It’s a cold January morning. The snow is falling, so you clutch your jacket close to your body and walk quickly to your dorm. As you rush to get inside from the cold, many families end up sleeping outside in Philadelphia in the snow and the below-freezing temperatures.
Despite the wintry conditions, the city of Philadelphia is not forcing the mentally-competent homeless off of the streets due to constitutional rights concerns. Meanwhile, New York Governor Andrew Cuomo tried to address the problem but achieved little success.
At any given point in time, it is estimated that there are an average of 650 people living on the streets of Philadelphia, according to the nonprofit Project HOME, a Philadelphia-based organization, whose mission is to “empower adults, children, and families to break the cycle of homelessness and poverty, to alleviate the underlying causes of poverty, and to enable all of us to attain our fullest potential as individuals and as members of the broader society,” according to its website.
During the winter months, Philadelphia employs a Code Blue system. When the city declares a Code Blue, shelters must provide 24-hour outreach coverage, and an emergency housing network must provide access to vacant beds. Outreach teams and the police can then implement the Court Ordered Transportation to Shelter procedure.
But this Court Ordered Transportation to Shelter requires an outreach team to contact the City Solicitor’s office and to obtain a judge’s approval for the specific case. Code Blue does not permit the forced removal of the homeless off of the streets in cold weather.
According to the city of Philadelphia’s website, the city calls a Code Blue when temperatures fall below 32 degrees Fahrenheit with precipitation or when there is a wind chill temperature of 20 degrees Fahrenheit.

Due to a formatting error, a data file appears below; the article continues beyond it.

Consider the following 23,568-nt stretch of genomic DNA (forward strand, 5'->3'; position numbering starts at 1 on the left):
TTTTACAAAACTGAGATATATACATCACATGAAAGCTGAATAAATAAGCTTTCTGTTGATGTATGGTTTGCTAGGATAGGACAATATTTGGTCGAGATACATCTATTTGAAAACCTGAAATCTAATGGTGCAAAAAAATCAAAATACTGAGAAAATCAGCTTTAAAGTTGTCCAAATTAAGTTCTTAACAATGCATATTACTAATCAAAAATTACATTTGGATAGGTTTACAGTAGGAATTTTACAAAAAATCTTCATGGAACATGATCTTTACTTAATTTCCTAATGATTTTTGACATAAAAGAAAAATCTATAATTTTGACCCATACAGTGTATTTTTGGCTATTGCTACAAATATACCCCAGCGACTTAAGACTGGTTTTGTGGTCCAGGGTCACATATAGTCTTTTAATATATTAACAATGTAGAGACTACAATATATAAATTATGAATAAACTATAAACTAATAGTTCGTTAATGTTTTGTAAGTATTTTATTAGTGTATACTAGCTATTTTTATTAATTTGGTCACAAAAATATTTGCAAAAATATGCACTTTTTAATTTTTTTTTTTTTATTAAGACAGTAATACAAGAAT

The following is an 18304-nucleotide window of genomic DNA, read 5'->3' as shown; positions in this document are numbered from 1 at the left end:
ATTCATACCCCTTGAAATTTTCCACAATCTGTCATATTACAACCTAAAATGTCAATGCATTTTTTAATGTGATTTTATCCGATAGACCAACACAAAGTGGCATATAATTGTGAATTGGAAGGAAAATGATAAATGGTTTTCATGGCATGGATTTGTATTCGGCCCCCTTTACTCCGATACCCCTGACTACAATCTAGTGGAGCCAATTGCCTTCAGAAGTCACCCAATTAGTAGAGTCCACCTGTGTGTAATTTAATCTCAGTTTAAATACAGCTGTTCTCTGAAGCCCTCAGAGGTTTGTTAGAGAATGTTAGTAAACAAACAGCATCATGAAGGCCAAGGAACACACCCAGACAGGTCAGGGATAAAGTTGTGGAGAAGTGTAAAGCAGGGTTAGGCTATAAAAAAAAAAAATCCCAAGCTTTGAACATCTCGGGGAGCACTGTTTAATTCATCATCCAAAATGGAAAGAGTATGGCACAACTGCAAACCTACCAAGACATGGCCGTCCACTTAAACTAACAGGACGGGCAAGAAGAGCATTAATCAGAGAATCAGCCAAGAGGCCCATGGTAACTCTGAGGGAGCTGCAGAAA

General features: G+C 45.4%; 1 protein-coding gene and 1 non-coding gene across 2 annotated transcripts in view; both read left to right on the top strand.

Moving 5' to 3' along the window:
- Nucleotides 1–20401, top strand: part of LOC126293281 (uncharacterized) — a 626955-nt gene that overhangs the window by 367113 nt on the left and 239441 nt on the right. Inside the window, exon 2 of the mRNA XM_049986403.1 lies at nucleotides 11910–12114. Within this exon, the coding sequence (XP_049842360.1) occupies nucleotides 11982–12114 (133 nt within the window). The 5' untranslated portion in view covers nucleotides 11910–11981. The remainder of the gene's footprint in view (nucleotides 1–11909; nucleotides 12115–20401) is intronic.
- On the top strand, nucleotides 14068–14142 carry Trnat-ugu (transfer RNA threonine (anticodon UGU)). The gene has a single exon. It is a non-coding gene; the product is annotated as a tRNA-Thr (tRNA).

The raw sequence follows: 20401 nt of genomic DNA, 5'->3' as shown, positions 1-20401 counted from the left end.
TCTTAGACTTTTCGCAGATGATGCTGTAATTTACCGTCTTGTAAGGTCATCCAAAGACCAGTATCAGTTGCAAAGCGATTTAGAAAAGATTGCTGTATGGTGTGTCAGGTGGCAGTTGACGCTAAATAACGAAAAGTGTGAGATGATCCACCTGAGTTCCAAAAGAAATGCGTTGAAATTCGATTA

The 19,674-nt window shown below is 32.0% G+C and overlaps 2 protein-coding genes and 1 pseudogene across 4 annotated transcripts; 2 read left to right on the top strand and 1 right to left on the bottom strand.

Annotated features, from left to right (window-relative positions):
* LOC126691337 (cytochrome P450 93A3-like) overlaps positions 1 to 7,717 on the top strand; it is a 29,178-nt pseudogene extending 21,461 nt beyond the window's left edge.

2013 College graduate Lauren Hitt, a spokesperson for Mayor Jim Kenney, noted that the city called a Code Blue last Friday due to the temperatures and impending snowstorm. Pursuant to the Code Blue, people who saw a homeless individual on the street were “advised to call Project HOME at 215-232-1984,” Hitt said.
Gov. Cuomo issued an executive order on Jan. 3 to direct the homeless to shelters in the freezing weather. He authorized police and state agencies to forcibly move the homeless who did not find shelter on their own. The executive order cited a “threat to the life, health, and safety of the State’s citizens ... including the risk of hypothermia and potentially death” as a reason for the action. Gov. Cuomo referred to existing state law that permitted “involuntary placement, to protect individuals from harming themselves or others."
After protests from Mayor Bill de Blasio and Long Island county executives, Newsday, a local Long Island newspaper, reported that the governor appeared to “backtrack” on the part of the order that forcibly removes the mentally competent off the streets. The mayor and county executives had promised only to forcibly remove the mentally ill and offer shelter to the mentally competent.
While both cities are making efforts to provide shelter to the homeless during the cold, they have not been able to forcibly remove the mentally-competent homeless off the streets. According to the National Coalition for the Homeless, cities violate an individual’s Fourth Amendment right against unreasonable searches and seizures when conducting such sweeps.Comments powered by Disqus
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